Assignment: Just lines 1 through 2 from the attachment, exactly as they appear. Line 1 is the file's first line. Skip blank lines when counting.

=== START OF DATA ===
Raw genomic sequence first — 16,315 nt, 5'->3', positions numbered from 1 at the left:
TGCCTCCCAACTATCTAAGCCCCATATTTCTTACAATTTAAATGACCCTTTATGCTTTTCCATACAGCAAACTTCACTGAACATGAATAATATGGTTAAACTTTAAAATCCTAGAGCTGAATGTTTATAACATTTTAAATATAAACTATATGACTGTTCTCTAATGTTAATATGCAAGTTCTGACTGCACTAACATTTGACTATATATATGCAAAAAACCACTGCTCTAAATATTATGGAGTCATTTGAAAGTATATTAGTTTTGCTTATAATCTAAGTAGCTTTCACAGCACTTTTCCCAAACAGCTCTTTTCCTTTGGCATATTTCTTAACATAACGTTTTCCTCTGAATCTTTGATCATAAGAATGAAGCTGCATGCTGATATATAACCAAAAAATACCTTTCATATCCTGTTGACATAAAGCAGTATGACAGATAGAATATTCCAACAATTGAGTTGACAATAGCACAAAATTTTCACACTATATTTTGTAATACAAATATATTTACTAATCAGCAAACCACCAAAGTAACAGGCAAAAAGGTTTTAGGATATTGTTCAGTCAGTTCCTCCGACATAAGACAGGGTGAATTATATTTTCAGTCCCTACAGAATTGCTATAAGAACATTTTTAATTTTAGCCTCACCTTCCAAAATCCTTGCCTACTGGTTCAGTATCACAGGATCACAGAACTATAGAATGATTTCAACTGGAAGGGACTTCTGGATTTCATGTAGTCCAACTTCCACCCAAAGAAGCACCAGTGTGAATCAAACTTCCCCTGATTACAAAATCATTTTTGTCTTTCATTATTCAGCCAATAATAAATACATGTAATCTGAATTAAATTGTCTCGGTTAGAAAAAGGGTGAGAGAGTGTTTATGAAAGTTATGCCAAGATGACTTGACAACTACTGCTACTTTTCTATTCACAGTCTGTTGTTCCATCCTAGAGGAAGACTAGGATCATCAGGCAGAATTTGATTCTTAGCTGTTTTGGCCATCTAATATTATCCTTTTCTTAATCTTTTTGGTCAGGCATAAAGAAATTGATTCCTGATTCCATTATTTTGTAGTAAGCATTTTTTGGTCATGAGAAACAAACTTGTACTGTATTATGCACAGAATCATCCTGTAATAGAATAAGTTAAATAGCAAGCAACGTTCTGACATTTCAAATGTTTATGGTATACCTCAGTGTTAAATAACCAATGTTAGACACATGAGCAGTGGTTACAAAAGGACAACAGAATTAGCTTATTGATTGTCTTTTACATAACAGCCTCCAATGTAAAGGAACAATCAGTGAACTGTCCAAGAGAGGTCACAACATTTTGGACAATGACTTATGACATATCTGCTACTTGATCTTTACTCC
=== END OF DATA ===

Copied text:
Raw genomic sequence first — 16,315 nt, 5'->3', positions numbered from 1 at the left:
TGCCTCCCAACTATCTAAGCCCCATATTTCTTACAATTTAAATGACCCTTTATGCTTTTCCATACAGCAAACTTCACTGAACATGAATAATATGGTTAAACTTTAAAATCCTAGAGCTGAATGTTTATAACATTTTAAATATAAACTATATGACTGTTCTCTAATGTTAATATGCAAGTTCTGACTGCACTAACATTTGACTATATATATGCAAAAAACCACTGCTCTAAATATTATGGAGTCATTTGAAAGTATATTAGTTTTGCTTATAATCTAAGTAGCTTTCACAGCACTTTTCCCAAACAGCTCTTTTCCTTTGGCATATTTCTTAACATAACGTTTTCCTCTGAATCTTTGATCATAAGAATGAAGCTGCATGCTGATATATAACCAAAAAATACCTTTCATATCCTGTTGACATAAAGCAGTATGACAGATAGAATATTCCAACAATTGAGTTGACAATAGCACAAAATTTTCACACTATATTTTGTAATACAAATATATTTACTAATCAGCAAACCACCAAAGTAACAGGCAAAAAGGTTTTAGGATATTGTTCAGTCAGTTCCTCCGACATAAGACAGGGTGAATTATATTTTCAGTCCCTACAGAATTGCTATAAGAACATTTTTAATTTTAGCCTCACCTTCCAAAATCCTTGCCTACTGGTTCAGTATCACAGGATCACAGAACTATAGAATGATTTCAACTGGAAGGGACTTCTGGATTTCATGTAGTCCAACTTCCACCCAAAGAAGCACCAGTGTGAATCAAACTTCCCCTGATTACAAAATCATTTTTGTCTTTCATTATTCAGCCAATAATAAATACATGTAATCTGAATTAAATTGTCTCGGTTAGAAAAAGGGTGAGAGAGTGTTTATGAAAGTTATGCCAAGATGACTTGACAACTACTGCTACTTTTCTATTCACAGTCTGTTGTTCCATCCTAGAGGAAGACTAGGATCATCAGGCAGAATTTGATTCTTAGCTGTTTTGGCCATCTAATATTATCCTTTTCTTAATCTTTTTGGTCAGGCATAAAGAAATTGATTCCTGATTCCATTATTTTGTAGTAAGCATTTTTTGGTCATGAGAAACAAACTTGTACTGTATTATGCACAGAATCATCCTGTAATAGAATAAGTTAAATAGCAAGCAACGTTCTGACATTTCAAATGTTTATGGTATACCTCAGTGTTAAATAACCAATGTTAGACACATGAGCAGTGGTTACAAAAGGACAACAGAATTAGCTTATTGATTGTCTTTTACATAACAGCCTCCAATGTAAAGGAACAATCAGTGAACTGTCCAAGAGAGGTCACAACATTTTGGACAATGACTTATGACATATCTGCTACTTGATCTTTACTCC